For the skagit head guys who need to fish tight to the bank and up under the tree's I heard rumor there is a nextcast line in the works for that purpose in the future.
had it out again today, and only want to confirm from actual use that the Winter Authority 8/9 wt (full length version) advertised as a 56' head will cast, shoot line and turn over sinktips at distance with 63' hanging outside the rod tip. I think Brian's description of "short-to-medium" head is most accurate depending on the caster's preference for having belly in the guides.
One difference of these lines, which seems pretty characteristic of Nextcast lines overall, is it carries slightly more grains than other lines. They're hidden in the taper like a Carron. With a little overhang, it loads just right and doesn't feel heavier than other lines, but the extra mass seems to help get distance more easily.
Steve: that is very well descript about Nextcast lines.
With the design in mind, the lines can be handled in various length outside of rod tip and not overloading the rod. So, the sweet spot is flexible depending on caster's preference and varies fishing conditions. And also it is suitable to our spey learning curve. For the beginner, 50' out of rod tip would be a good length to fish. Once they have more experience with spey casting, the longer and longer line is desired.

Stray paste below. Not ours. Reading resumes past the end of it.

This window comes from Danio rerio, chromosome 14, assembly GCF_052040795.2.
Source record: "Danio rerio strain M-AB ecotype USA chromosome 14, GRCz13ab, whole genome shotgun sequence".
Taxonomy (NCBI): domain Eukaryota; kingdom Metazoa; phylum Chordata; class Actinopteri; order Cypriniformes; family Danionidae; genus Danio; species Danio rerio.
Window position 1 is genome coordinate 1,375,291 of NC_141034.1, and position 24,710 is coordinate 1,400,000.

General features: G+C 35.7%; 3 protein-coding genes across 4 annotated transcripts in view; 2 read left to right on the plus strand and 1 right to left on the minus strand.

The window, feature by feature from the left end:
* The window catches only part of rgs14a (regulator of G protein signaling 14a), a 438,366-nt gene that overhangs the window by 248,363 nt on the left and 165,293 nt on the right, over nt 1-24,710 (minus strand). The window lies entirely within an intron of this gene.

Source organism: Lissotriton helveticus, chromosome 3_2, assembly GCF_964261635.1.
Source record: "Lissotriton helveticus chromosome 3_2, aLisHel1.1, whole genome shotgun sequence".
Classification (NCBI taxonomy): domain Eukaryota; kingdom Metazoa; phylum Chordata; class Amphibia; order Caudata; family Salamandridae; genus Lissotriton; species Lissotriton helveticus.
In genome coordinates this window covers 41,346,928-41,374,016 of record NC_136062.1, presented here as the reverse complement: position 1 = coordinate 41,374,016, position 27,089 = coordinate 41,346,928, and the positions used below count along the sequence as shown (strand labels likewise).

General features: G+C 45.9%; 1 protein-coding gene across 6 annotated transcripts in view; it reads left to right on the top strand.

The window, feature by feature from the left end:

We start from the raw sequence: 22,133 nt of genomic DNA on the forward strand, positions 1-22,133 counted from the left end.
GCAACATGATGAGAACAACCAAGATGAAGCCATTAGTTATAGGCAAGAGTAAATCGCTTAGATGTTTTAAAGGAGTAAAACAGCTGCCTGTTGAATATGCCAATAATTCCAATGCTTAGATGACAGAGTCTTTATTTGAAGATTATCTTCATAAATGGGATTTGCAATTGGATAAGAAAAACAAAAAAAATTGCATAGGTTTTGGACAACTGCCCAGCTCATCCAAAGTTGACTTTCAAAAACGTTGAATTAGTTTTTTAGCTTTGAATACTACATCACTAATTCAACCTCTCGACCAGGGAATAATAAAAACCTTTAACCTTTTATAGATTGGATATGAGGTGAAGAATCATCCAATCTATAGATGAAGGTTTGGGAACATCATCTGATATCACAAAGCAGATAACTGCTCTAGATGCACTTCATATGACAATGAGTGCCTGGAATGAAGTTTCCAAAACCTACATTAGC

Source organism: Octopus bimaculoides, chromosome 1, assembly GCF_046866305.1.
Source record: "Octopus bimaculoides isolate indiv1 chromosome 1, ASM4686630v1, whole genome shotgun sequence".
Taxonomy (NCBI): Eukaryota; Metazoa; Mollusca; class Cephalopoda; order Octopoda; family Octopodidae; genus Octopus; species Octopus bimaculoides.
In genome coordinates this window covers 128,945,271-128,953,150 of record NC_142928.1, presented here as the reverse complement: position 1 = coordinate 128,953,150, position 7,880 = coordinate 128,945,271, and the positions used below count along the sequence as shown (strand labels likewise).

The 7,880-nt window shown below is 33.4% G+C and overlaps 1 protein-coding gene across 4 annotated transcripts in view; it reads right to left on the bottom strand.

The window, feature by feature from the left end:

I have had the 8/9 and 10/11 at my sunday clinics for about a month.Up to twenty people try them a day with nothing but positive coments.I think they are very well thought out short to mid length lines that throw heavy flies and or tips with the authoriy they are named after.MBK
Curious if anyone has loaded one of the Winter Authority lines on the Meiser 15' 7/8 Highlander. I would guess that the grain window is similar to the Loomis 15' 8/9 that SSpey is throwing, but the 8/9 seems very light. I would think the 9/10 would be the call and beat the road would even throw the 10/11!
And here I was thinking those weights seemed a bit heavy, and considering underlining. I guess I am assuming there is a color change or something they are gauged at??? 700 [email protected] seems more like a 9/10 North American line (at the very least).
How long is that rear taper?
Is this a mean measurement?
From what I gather PNW standards vs GL standards run a tad lighter considering the waters we fish and depths needed, and everything in Europe runs lighter than that (PNW).
I have yet to try one, they just sound a bit heavy, when I compare those densities listed to mid head lines I have experience with (Rio, Hardy, SA).
Gary has cast them and says they are very good sh!t, so I take his word for the truth, as he has vast knowledge of things like spey lines, beer, and....... uuummm.... things.....:Eyecrazy:
A heard the good word
And the good word is these lines cast very well.
We tried the 7/8 and 8/9 with a 15' 7/8/9 Highlander.
Both worked, but I prefered the 7/8.
Hey Poppy, order up for one WA 7/8.
Thanks to Simon for sending these out to try.